Senior Lecturer, Faculty of Law
BA (Macquarie), LLB (Hons1) (Macquarie), GradCertHEd (UTS), GradDipLegPract (UTS), MBioeth (UTS)
Judith Lancaster has undergraduate qualifications in law and nursing and postgraduate qualifications in bioethics. She joined the Faculty in 1994 following an earlier career in health care as a registered nurse and as a medical services public relations consultant.
Judith specializes in cross-disciplinary teaching. She has developed and taught an extensive range of subjects to both nursing students in the Faculty of Nursing, Midwifery and Health and to business students undertaking both the Bachelor of Business and the combined Business/Law degree in the Faculty of Business. She was awarded a UTS Teaching Award (Individual category) 2001 and (Team category) 2002 and served as Director of Cross-Disciplinary Programs 2004-06.
Judith is currently completing a PhD at the Institute of Health Innovation and Centre for Clinical Governance Research, Faculty of Medicine, University of New South Wales. This work is part of an Australian Research Council Linkage Project between the Centre and Industry Partners. Her thesis is an in-depth study of the benefits for health facilities of encouraging professional staff to undertake health care accreditation surveying as a secondary professional activity.
Judie’s most recent publication Benefits of participating in accreditation surveying can be accessed through the following link.
• Australasian Law Teachers Association Interest Group Convener
Law in Non-Law Schools 2004-05
Law and Medicine 2005-06
• Member NSW Attorney General’s Legal Profession Advisory Council Working Party
2004 - reviewing mechanisms for dealing with ‘conflict-of-interest’ in the legal profession
2005 - reviewing strategies for communication skills development for legal practitioners
• Business Law and Ethics
• Australian Legal System
• Tort Law
• Contract Law
• Public and private health regulation
• Child health and protection
• Quality and safety in health care and health care resource allocation
Greenfield, D., Pawsey, M., Lancaster, J., Johnstone, B. & Braithwaite, J. 2010, Tools to Conduct Healthcare Accreditation Research, 1, Centre for Clinical Governance Research, Australian Institute of Health Innovation,, University of New South Wales, Sydney, NSW 2052.
Original research on methods for conducting research on health care accreditation.
Compiled from Business Law 4th edition Gibson and Fraser and Business Law and Ethics, Lancaster and Meltz
Joint Authors: Lancaster, J., Meltz, D., Gibson, A., Fraser, D.
Lancaster, J. & Meltz, D.M. 2005, Business Law and Ethics, 2, Thomson, Sydney.
Lancaster, J. & Meltz, D.M. 2004, Business law and Ethics: A Companion to Turner Australian Commercial Law, Thomson Publications, Sydney, Australia.
Lancaster, J. 2001, 'Legal and Ethical Aspects of Complementary Therapies and Complimentary Care' in Pauline McCabe (ed), Complementary Therapies in Nursing and MidWifery, Ausmed Publications, Melbourne, pp. 67-80.
Braithwaite, J., Greenfield, D., Westbrook, J., Pawsey, M., Westbrook, M., Naylor, J., Gibberd, R., Nathan, S., Robinson, M., Runciman, B., Jackson, M., Travaglia, J., Johnston, B., Yen, D., McDonald, H., Low, L., Redman, S., Johnson, B., Hennessy, D., Clark, J., Lancaster, J. & Corbett, A. 2010, 'Health service accreditation as a predictor of clinical and organizational performance: a blinded, random, stratified study', Quality and Safety In Healthcare, vol. 19, no. 1, pp. 14-21.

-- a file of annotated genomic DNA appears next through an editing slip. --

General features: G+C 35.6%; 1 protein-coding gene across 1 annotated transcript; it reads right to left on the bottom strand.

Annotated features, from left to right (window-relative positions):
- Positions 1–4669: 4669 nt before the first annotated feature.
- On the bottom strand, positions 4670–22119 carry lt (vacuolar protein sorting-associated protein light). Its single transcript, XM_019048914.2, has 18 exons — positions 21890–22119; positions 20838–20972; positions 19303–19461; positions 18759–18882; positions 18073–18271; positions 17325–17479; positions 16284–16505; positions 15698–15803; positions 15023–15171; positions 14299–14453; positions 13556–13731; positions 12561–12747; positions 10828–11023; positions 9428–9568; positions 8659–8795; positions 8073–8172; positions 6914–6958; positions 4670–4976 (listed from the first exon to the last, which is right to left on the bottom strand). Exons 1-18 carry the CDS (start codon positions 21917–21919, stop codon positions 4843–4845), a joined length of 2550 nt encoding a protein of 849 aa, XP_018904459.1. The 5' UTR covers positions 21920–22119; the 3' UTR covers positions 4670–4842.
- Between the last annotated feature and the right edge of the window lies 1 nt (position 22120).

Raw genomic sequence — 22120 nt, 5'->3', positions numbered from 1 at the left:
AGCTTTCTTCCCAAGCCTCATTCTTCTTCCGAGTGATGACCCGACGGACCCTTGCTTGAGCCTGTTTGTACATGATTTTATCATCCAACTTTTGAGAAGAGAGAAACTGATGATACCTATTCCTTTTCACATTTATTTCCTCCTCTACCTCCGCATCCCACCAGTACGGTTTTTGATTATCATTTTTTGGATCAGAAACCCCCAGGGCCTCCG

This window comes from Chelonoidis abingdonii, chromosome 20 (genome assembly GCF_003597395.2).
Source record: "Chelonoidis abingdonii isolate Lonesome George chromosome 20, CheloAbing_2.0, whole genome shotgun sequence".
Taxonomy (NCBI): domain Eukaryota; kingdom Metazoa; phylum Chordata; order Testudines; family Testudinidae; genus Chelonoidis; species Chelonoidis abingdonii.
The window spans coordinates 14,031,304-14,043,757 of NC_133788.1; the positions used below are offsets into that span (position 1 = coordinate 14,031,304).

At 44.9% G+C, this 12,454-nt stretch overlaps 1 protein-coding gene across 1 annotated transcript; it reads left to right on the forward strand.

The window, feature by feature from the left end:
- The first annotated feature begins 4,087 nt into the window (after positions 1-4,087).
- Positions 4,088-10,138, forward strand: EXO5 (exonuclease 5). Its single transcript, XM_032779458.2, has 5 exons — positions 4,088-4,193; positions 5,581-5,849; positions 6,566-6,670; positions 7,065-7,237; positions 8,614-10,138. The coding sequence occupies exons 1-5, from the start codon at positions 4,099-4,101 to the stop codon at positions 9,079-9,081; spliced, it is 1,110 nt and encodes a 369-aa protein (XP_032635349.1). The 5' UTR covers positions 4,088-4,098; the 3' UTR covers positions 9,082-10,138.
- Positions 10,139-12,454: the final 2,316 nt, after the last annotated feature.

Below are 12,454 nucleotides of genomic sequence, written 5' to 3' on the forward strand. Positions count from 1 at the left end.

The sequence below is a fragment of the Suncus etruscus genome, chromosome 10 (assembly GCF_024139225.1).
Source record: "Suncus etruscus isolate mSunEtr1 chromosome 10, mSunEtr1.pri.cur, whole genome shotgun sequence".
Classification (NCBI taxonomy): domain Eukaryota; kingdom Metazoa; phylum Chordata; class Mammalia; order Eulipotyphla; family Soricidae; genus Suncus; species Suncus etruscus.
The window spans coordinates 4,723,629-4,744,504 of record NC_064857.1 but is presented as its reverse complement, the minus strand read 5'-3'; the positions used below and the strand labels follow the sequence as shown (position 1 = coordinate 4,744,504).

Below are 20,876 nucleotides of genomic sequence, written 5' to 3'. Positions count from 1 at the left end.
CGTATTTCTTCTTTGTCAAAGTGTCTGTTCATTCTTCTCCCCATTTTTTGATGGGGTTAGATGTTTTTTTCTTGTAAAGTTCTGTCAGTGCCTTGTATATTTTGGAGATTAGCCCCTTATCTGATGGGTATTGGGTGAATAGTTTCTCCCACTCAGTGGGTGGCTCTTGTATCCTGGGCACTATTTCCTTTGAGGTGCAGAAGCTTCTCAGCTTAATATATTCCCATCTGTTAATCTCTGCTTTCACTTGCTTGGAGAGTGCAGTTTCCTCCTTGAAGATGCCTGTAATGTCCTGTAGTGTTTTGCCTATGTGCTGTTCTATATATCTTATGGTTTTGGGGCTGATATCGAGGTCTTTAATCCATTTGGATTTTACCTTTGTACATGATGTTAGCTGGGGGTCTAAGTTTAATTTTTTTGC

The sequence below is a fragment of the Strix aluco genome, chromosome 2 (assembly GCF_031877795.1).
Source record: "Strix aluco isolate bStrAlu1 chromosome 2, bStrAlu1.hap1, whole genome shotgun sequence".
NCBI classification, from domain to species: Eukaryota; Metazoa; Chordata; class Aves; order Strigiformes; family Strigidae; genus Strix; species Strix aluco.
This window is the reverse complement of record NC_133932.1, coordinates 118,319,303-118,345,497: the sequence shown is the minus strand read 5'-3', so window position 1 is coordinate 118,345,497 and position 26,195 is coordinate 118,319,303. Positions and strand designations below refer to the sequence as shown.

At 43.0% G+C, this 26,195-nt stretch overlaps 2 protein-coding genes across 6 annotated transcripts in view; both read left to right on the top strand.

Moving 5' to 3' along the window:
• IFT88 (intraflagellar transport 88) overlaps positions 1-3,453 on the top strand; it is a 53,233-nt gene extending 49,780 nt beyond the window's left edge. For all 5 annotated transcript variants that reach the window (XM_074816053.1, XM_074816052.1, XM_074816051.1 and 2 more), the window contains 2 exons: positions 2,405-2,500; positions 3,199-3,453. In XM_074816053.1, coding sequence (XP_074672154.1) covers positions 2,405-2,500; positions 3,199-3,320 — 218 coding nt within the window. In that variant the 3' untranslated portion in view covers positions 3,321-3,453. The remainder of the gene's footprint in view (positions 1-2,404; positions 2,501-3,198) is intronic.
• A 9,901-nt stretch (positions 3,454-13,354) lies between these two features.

View/Download from: UTSePress | Publisher's site
To determine whether accreditation performance is associated with self-reported clinical performance and independent ratings of four aspects of organisational performance.
Lancaster, J., Braithwaite, J. & Greenfield, D. 2010, 'Benefits of participating in accreditation surveying', International Journal of Health Care Quality Assurance, vol. 23, no. 2, pp. 141-152.
View/Download from: UTSePress | Publisher's site
Purpose + This paper aims to explore how surveying benefits accreditation surveyors and the organisations in which they are regularly employed. The purpose is to examine from the perspective of senior executives who pursue this form of secondary professional activity, what they seek from being surveyors and what they believe they gain from the experience. Design/methodology/approach + The data were collected from recorded interviews with three senior area health executives who also serve as accreditation surveyors for the Australian Council on Healthcare Standards. The interviews comprised a series of open-ended, semi-structured questions. One hour was allocated for each interview. The questions were designed to explore why senior executive health professionals seek secondary professional activity as surveyors and their perceptions of the benefits they gain from surveying. Findings + The benefits derived from surveying as a secondary professional activity fall into four categories. First, it exposes the surveyor to new methods and innovations. Second, it provides a unique form of ongoing learning. Third, it serves as a resource for acquiring expertise to enhance quality within the institutions in which the participants were regularly employed and, finally, it provides opportunities to contribute to the process of quality improvement and enhance public health beyond the organisations in which the participants were regularly employed. Practical implications + This research identifies a key aspect of the accreditation process that has not been the focus of previous research. It provides a reference point for understanding the value of surveying to the surveyor and to the institutions in which they are regularly employed.